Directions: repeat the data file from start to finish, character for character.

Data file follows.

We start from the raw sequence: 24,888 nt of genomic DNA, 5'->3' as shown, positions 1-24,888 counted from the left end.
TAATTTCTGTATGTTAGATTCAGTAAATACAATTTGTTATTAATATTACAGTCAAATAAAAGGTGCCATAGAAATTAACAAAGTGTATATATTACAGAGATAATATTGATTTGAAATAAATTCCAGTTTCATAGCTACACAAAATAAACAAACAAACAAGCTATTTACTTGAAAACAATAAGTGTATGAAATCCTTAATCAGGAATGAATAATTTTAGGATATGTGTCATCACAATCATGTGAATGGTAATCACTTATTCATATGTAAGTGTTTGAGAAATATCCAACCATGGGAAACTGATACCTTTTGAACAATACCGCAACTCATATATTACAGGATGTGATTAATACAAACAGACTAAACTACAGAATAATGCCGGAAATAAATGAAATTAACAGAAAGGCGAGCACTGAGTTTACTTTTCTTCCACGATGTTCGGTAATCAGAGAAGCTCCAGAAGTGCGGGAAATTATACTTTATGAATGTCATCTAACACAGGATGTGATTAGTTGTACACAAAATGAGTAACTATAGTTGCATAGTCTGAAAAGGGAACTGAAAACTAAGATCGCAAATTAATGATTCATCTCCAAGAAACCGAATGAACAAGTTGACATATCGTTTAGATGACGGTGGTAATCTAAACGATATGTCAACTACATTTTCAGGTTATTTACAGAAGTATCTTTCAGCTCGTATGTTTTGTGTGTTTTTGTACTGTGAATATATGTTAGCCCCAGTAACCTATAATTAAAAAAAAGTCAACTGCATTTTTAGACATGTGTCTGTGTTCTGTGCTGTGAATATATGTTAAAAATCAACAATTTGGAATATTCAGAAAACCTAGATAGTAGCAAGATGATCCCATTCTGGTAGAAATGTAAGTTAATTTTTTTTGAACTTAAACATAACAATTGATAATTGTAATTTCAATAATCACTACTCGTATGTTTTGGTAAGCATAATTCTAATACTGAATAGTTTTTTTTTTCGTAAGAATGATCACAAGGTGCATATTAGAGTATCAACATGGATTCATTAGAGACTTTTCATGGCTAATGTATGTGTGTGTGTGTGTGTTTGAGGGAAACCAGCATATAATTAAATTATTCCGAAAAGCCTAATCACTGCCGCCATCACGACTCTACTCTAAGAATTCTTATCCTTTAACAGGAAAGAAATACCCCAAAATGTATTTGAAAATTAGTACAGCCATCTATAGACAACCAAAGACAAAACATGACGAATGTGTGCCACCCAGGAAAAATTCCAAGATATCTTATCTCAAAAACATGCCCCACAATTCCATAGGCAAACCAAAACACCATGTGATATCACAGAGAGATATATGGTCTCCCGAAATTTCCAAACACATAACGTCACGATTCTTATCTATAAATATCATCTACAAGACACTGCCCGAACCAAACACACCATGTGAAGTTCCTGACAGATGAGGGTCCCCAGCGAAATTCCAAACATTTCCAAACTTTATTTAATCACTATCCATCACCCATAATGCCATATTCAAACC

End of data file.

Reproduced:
We start from the raw sequence: 24,888 nt of genomic DNA, 5'->3' as shown, positions 1-24,888 counted from the left end.
TAATTTCTGTATGTTAGATTCAGTAAATACAATTTGTTATTAATATTACAGTCAAATAAAAGGTGCCATAGAAATTAACAAAGTGTATATATTACAGAGATAATATTGATTTGAAATAAATTCCAGTTTCATAGCTACACAAAATAAACAAACAAACAAGCTATTTACTTGAAAACAATAAGTGTATGAAATCCTTAATCAGGAATGAATAATTTTAGGATATGTGTCATCACAATCATGTGAATGGTAATCACTTATTCATATGTAAGTGTTTGAGAAATATCCAACCATGGGAAACTGATACCTTTTGAACAATACCGCAACTCATATATTACAGGATGTGATTAATACAAACAGACTAAACTACAGAATAATGCCGGAAATAAATGAAATTAACAGAAAGGCGAGCACTGAGTTTACTTTTCTTCCACGATGTTCGGTAATCAGAGAAGCTCCAGAAGTGCGGGAAATTATACTTTATGAATGTCATCTAACACAGGATGTGATTAGTTGTACACAAAATGAGTAACTATAGTTGCATAGTCTGAAAAGGGAACTGAAAACTAAGATCGCAAATTAATGATTCATCTCCAAGAAACCGAATGAACAAGTTGACATATCGTTTAGATGACGGTGGTAATCTAAACGATATGTCAACTACATTTTCAGGTTATTTACAGAAGTATCTTTCAGCTCGTATGTTTTGTGTGTTTTTGTACTGTGAATATATGTTAGCCCCAGTAACCTATAATTAAAAAAAAGTCAACTGCATTTTTAGACATGTGTCTGTGTTCTGTGCTGTGAATATATGTTAAAAATCAACAATTTGGAATATTCAGAAAACCTAGATAGTAGCAAGATGATCCCATTCTGGTAGAAATGTAAGTTAATTTTTTTTGAACTTAAACATAACAATTGATAATTGTAATTTCAATAATCACTACTCGTATGTTTTGGTAAGCATAATTCTAATACTGAATAGTTTTTTTTTTCGTAAGAATGATCACAAGGTGCATATTAGAGTATCAACATGGATTCATTAGAGACTTTTCATGGCTAATGTATGTGTGTGTGTGTGTGTTTGAGGGAAACCAGCATATAATTAAATTATTCCGAAAAGCCTAATCACTGCCGCCATCACGACTCTACTCTAAGAATTCTTATCCTTTAACAGGAAAGAAATACCCCAAAATGTATTTGAAAATTAGTACAGCCATCTATAGACAACCAAAGACAAAACATGACGAATGTGTGCCACCCAGGAAAAATTCCAAGATATCTTATCTCAAAAACATGCCCCACAATTCCATAGGCAAACCAAAACACCATGTGATATCACAGAGAGATATATGGTCTCCCGAAATTTCCAAACACATAACGTCACGATTCTTATCTATAAATATCATCTACAAGACACTGCCCGAACCAAACACACCATGTGAAGTTCCTGACAGATGAGGGTCCCCAGCGAAATTCCAAACATTTCCAAACTTTATTTAATCACTATCCATCACCCATAATGCCATATTCAAACC